Phew. Here we go then, Death Ray Manta SE is go and what a ride it’s been.
(In case you’re wondering, best *for me* is itch.io, Steam in second, Humble after. Best for making your money stretch further will vary, natch)
For the first week, you can grab both the game and a snapshot of the source code from Humble in the Humble Weekly.
I did promise that the game would be affordable at launch, right? So there we are. I can promise that unless an absolutely amazing opportunity presents itself that I just can’t say no to, this will be the cheapest the game will be for *at least* 12 months. It’ll surprise no-one to find out that I’m not expecting such an opportunity to land so, yeah.
FACT FANS: It took less than 24 hours from launch for Indie Gala to contact me and ask me to be in a bundle and inform me they have slots free this month. Needless to say, this is the exact sort of unhealthy and exploitative behaviour I referred to in my previous post on pricing. This is not bundling in the interests of developers or players, this is industrial scale bundling that only serves to keep bundlers bundling along. So no, Indie Gala. I do not want to be in your bundle this month or next month. Or indeed ever unless you clean up your act.
How we got here
There’s a couple of reasons for launching with Humble and YoYo. I wanted a way of being able to encourage people to have a shot at making their own twin stick shooters (I’m selfish, I like playing them and I want more) but more than that, I wanted people to be able to look at the flashy light stuff I do and know that making a game that looks really nice isn’t as out of reach as they might expect. But how did this all come about?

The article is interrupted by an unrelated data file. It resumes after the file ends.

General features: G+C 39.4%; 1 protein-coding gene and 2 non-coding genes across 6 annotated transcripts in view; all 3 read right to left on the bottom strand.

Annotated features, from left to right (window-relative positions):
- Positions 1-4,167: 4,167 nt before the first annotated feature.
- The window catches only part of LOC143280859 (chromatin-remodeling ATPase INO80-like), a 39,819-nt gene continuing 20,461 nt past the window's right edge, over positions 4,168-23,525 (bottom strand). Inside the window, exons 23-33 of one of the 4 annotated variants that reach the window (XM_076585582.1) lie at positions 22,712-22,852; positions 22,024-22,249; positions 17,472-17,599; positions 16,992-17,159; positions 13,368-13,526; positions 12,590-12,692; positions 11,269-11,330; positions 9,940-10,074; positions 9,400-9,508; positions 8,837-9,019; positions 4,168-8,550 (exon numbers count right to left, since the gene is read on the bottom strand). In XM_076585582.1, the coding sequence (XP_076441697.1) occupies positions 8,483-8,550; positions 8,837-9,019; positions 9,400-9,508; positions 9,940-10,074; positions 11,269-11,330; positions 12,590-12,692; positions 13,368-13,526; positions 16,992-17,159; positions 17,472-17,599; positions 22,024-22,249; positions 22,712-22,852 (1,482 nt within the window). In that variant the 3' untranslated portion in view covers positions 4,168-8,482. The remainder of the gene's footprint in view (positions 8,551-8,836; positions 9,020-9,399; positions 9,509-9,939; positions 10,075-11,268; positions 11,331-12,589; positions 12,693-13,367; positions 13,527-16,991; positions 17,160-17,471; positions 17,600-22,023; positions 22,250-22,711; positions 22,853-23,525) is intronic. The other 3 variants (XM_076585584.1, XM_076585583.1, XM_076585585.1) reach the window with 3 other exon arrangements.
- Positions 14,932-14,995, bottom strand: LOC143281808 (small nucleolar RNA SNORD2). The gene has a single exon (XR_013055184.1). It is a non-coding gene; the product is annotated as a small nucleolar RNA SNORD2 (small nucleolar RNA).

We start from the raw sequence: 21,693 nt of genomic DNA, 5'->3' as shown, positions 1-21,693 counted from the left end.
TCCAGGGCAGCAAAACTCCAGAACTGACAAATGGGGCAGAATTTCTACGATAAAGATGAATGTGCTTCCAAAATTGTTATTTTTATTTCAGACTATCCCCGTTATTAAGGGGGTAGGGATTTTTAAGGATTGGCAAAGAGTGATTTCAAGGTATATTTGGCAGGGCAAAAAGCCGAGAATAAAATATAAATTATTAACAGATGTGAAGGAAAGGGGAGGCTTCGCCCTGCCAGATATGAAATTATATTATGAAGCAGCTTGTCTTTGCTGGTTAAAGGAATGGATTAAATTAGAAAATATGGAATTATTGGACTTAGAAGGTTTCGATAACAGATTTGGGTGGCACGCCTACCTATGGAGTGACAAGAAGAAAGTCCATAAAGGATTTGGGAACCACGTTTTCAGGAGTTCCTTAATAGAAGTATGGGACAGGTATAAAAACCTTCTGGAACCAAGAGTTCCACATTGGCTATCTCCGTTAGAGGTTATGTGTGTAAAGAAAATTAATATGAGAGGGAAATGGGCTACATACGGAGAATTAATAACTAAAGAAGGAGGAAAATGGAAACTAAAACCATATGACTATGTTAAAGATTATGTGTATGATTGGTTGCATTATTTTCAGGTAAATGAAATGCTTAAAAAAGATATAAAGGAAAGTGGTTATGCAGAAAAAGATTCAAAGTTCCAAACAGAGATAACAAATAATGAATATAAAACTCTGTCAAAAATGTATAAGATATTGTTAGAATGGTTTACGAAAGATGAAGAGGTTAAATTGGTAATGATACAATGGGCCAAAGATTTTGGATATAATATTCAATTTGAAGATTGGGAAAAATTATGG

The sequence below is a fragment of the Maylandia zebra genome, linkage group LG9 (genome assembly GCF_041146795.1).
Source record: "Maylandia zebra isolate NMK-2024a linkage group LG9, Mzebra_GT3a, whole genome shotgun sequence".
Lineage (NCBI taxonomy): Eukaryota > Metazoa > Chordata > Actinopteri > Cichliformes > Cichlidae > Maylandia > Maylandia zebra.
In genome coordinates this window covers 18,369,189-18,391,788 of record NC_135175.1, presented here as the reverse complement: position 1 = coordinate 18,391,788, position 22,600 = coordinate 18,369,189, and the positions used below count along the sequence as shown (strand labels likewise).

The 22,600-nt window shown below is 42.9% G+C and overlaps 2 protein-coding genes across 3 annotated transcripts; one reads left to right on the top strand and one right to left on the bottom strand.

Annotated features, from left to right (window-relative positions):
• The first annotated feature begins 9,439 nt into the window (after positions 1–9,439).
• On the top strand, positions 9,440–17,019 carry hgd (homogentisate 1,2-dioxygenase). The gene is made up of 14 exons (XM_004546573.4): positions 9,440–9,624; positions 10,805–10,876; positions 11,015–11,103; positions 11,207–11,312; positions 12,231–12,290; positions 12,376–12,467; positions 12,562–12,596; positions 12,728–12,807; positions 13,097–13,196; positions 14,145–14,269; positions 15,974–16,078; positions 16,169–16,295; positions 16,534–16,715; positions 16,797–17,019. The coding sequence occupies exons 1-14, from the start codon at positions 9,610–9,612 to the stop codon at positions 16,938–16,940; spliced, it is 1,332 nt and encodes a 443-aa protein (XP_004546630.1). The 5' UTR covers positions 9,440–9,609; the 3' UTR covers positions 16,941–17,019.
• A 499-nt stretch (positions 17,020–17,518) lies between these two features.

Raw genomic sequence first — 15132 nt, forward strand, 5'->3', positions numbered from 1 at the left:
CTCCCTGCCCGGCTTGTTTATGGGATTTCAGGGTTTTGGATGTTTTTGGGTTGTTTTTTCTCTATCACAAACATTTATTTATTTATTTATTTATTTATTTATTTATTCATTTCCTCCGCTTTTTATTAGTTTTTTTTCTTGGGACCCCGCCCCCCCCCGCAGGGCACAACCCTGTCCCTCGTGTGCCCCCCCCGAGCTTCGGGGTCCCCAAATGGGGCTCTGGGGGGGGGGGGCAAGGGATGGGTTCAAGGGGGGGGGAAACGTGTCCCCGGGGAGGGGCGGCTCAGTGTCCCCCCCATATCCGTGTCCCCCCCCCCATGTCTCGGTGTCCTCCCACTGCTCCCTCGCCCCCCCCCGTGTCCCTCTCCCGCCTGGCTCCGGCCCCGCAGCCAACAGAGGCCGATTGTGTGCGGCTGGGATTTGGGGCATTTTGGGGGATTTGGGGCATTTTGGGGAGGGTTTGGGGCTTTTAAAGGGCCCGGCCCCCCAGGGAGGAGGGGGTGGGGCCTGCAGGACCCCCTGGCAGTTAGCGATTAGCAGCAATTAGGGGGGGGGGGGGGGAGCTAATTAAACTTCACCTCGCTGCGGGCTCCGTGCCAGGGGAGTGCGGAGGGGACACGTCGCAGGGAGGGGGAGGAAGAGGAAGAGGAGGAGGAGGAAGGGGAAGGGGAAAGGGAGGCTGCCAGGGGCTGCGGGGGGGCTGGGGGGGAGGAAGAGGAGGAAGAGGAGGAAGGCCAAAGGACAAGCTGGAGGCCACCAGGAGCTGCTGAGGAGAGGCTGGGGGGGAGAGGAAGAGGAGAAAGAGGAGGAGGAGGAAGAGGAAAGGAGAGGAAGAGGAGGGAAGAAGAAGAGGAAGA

A fair few months back YoYo asked me would I be willing to put the old Death Ray Manta (2012 version) in a bundle with the source code. To which the answer would have sort of been “umm not really”. To say that the source code to that thing is an unreadable mess would be a giant understatement. As I’ve detailed elsewhere, I’ve never really been happy with the game either. So what to do? Well, I’ve had a Steam deal sitting there, I’ve got a fair few bits and bobs I’m using for New-DRM that I could do something with and I haven’t put anything out in 3 years so I need a bit of cheering up. And nowt would cheer me up more than being able to try and get more folks into making games somehow so…
With that in mind, I rebuilt Death Ray Manta from scratch to make it shinier, twin stickier and did it in such a way that beginners could get to grips with the source code and use that source code in next to no time at all. If you’ve never considered writing a game before, you can be up to speed for working with GM and Death Ray Manta in a week, easy. It wasn’t the easiest task I’ve ever undertaken, especially given that life is a bit up the wall this year with me not being at my tippermost toppermost health but I think I did OK with it in the end and hopefully folks can get something from it.
Anyway, obviously as you now know I said “yes, I’ll do this” and “yes, let’s put this on Steam as well”.
Launches Are Scary
I won’t pretend that I wasn’t worried about how launching in this manner would go but I’ve been genuinely overwhelmed by how great the support is. I haven’t managed to get a game across the finishing line and out the door in 3 years and everything you know about surviving in games changes constantly. I keep my ear to the ground, I knew a lot of what to expect and still a lot surprises me.
It’s even more scary when you’ve had this daft idea to build a game from the ground up and know that’s going to take you right up until the deadline to manage. It’ll probably surprise no-one to find out that I was still tweaking hours before launch. (After a few days break, I’ll be back onto things to fill out the stuff I never got chance to put in)